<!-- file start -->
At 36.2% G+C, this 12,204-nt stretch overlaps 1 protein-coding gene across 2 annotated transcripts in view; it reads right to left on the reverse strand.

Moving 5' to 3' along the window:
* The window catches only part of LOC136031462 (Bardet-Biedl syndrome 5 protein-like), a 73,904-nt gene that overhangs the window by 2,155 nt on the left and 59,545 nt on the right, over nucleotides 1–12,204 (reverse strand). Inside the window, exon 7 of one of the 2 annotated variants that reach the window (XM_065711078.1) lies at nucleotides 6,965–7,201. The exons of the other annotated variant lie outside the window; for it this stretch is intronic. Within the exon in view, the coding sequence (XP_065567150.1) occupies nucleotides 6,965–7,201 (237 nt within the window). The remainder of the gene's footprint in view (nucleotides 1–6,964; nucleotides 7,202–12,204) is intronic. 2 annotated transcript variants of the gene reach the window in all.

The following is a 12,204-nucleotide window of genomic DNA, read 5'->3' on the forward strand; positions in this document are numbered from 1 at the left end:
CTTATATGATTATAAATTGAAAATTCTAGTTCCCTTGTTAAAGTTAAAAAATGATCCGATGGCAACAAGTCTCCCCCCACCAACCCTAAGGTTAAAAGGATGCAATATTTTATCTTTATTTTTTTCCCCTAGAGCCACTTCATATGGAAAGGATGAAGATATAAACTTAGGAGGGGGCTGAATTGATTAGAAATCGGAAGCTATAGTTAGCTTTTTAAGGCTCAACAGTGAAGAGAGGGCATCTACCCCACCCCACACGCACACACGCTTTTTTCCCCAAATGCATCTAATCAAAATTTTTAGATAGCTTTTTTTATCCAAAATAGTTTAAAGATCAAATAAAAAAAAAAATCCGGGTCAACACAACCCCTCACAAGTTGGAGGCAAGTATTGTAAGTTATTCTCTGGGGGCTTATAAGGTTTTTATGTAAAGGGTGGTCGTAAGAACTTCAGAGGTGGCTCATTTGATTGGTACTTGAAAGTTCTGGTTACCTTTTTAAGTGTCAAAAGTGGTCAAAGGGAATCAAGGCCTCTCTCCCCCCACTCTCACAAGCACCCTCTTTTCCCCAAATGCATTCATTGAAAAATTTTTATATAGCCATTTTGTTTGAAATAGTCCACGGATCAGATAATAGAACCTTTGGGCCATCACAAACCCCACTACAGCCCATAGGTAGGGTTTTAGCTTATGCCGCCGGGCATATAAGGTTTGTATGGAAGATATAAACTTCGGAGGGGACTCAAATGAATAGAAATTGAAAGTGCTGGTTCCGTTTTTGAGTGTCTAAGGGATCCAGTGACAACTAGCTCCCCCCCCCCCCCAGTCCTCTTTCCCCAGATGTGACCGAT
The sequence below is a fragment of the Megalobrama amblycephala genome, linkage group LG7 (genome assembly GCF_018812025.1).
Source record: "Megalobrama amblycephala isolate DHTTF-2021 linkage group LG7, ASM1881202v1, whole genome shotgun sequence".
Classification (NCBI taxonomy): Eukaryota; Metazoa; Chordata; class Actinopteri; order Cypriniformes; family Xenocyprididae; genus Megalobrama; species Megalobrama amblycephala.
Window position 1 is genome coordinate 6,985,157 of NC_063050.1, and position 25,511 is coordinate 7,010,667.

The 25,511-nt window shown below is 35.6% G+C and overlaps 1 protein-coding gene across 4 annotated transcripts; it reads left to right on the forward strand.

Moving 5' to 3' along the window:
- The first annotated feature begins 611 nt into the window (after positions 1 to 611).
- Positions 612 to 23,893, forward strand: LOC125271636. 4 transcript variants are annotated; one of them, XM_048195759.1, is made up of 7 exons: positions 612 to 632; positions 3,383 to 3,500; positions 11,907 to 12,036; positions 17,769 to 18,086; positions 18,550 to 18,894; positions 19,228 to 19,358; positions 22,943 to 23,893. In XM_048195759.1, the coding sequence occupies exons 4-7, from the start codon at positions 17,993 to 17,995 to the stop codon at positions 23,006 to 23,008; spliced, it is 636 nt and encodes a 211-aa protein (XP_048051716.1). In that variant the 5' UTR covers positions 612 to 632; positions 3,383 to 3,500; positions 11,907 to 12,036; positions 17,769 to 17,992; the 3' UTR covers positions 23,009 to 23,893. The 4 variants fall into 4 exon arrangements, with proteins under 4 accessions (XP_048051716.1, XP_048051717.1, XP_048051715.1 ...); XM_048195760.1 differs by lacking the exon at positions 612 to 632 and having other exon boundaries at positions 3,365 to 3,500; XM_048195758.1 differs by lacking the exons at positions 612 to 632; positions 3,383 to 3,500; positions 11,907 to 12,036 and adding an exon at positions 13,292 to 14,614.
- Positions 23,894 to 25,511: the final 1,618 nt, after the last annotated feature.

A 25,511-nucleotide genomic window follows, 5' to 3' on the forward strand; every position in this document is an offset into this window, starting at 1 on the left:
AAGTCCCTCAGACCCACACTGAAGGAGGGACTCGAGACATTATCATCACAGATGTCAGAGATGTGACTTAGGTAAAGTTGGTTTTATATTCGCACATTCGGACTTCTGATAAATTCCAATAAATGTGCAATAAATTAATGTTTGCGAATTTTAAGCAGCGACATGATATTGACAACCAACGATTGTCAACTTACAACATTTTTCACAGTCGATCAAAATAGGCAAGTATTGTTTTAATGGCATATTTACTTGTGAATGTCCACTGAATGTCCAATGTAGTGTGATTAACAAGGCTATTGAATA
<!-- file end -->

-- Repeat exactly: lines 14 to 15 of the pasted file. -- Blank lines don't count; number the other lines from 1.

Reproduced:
- Positions 23,894 to 25,511: the final 1,618 nt, after the last annotated feature.

A 25,511-nucleotide genomic window follows, 5' to 3' on the forward strand; every position in this document is an offset into this window, starting at 1 on the left: